review of the photography! As a twenty six year veteran of film and television, I have worked on my share of 'soul sucking' shite that was hard enough to work on, let alone watch on my personal time. It is nice to see that someone, somewhere is still spending good money on content for adults. Perhaps the only fatal flaw of this show is the downtime between episodes, where I crave the next installment to satisfy my hunger to be entertained. I can't wait to binge watch this stuff on Netflix, if it ever comes available! I hope the query of your title has been answered?

  • Savannah | February 10, 2014 10:03 PMReply This is one of the best-written shows on TV. Incredible acting and cinematography, too, and really well-directed action sequences. The author has clearly watched too many episodes of Modern Family to be able to spot good writing.

  • Adam | February 10, 2014 9:49 PMReply

    It's amazing how one site can post an article about whether or not it's okay for a critic to review a film having walked out halfway through, before then posting about how True Detective shatters the boundaries between Film and TV while criticizing the fact that halfway through, they're not sure about the quality of the storytelling.

  • - | February 10, 2014 8:38 PMReply

    Yeah, no. The show's pretty easily the best on TV right now, and this was (bar Ozymandias) the best episode of TV I've seen since Mad Men's 5th season.

  • try harder | February 10, 2014 8:19 PMReply

    Well, nothing to see here. Just a dumb c//t pretending to know how to write a review.

  • Sally | February 10, 2014 8:12 PMReply

    True Detective is the best show on television, by far. The performances are spectacular and the intrigue lies in the shadows of the complex action. Allison, you are just not that deep. Grow up.

  • Kevin | February 10, 2014 8:10 PMReply

    I agree completely with Alison. It's not a bad show by any stretch. It's impressive all around. I understand the hype. I agree with it on a lot of fronts. It's worth watching, but the writing is pretty week. With the number of murder mystery/ crime shows on TV, this really is doing nothing different or interesting story wise. Great actors and great direction is what make this show stand out. The story is merely serviceable at best.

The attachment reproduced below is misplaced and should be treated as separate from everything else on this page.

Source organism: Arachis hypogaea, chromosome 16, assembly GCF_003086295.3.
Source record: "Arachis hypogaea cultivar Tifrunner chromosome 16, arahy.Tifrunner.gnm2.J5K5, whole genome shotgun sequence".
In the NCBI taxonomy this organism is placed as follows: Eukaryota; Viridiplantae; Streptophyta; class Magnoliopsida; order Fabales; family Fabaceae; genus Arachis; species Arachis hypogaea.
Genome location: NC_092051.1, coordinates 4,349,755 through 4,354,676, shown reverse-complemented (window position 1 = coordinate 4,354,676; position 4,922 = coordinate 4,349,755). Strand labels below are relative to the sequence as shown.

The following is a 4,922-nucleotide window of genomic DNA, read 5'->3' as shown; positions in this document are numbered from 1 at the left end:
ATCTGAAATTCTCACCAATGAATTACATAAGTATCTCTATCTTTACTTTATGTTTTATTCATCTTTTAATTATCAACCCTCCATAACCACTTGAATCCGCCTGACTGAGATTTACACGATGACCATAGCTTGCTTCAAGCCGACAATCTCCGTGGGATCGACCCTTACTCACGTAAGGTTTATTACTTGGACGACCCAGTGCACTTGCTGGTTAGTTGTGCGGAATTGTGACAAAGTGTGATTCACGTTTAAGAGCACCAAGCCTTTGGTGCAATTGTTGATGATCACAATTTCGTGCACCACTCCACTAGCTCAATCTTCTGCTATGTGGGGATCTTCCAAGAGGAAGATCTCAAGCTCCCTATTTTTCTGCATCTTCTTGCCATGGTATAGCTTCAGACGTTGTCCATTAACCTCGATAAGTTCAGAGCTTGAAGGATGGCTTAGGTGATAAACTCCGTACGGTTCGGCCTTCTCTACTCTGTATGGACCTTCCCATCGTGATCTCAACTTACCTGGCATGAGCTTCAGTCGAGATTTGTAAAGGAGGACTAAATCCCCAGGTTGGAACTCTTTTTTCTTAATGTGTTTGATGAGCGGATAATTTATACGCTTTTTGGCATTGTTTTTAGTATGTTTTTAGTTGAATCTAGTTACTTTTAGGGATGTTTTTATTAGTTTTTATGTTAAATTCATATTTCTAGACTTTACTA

• David | February 11, 2014 8:56 AM

    "...but the writing is pretty we(a)k." The writing is incredible. Some of the best writing I seen on TV ever. Really complicated story-lines between two different time periods as well. I'm at a loss with this comment. So far out of what is reality with the genius of this show, with it's writing, acting, and cinematography. If the writing wasn't good, the show wouldn't be good...period.

  • sam | February 10, 2014 10:27 PM

    nice try alison

  • 4F | February 10, 2014 7:40 PMReply

    *cringe* I thought this kind of clickbait was beneath Indiewire.

  • Kyle | February 10, 2014 7:36 PMReply

    I disagree...I am a producer and I believe this material to be the best on TV and also HBO holds nothing back. Look at there record. My three favorite shows on TV are Boardwalk Empire, True Detective, and Game of Thrones. The writing is amazing, dark, and yet sensual. This show soars and hopefully will continue to soar. Thank god HBO is allowing good stories like these to be told. Keep bridging out HBO you have a near perfect track record!!!

  • Compelled to Respond | February 10, 2014 7:07 PMReply

    Alison, while I appreciate your attempt at Armond White-like contrarianism, your point is misguided and easily invalidated. Everything you posit that makes the writing weak is in fact quite the opposite. Despite two recognizable movie stars as the leads, they are fully formed complex and troubled characters, aided by some of the best writing on tv today, their performances notwithstanding. But for everyone's sake, let's just hope we're being trolled. You got us IndieWire!

  • E | February 10, 2014 6:51 PMReply

    This series is completely thrilling and intoxicating throughout and the writing is superb.
    Probably superior to any other television police procedural aside from episodes of the wire.
    Not the most thought out article.

  • matt | February 10, 2014 6:51 PMReply

    the only shite writing is this article. Great show, amazing (Australian DOP) cinematography, insanly good acting....give up now and go write for GQ.

  • are you high? | February 10, 2014 6:42 PMReply

    You are off your rocker Allison. Plain and Simple. Can't believe I read this drivel of an article. If Indiewire were smart they'd take it down before more people read it.

  • Johnny | February 10, 2014 6:22 PMReply

    Wow what a retarded writer. I've been a regular visitor of indiewire for years and have come across some articles that I disagree with but not to one of this degree. Who hired this writer? You cant hire a blind and deaf person to write reviews for a TV show. The writing is probably one of the best things about the show. The mystery, although a backdrop to the characters, is still FAR more interesting and intriguing that most shit out there. Please write a follow-up apology to this piece of shit article, better yet stop watching this show all together. Go do reviews on those Amazon pilots that are "LOL SO FUN AND QUIRKY xDDD!!1". Leave the good shows to intelligent people. I know that I may come across as a angry teenager, but people might actually read this article thinking it has some potency becauses its associated with indiewire. Quit your job before you get fired.

  • CESmith | February 10, 2014 6:07 PMReply

    100% completely DISAGREE. If you think the writing is the weakest part of the show, you are 100% completely missing the point.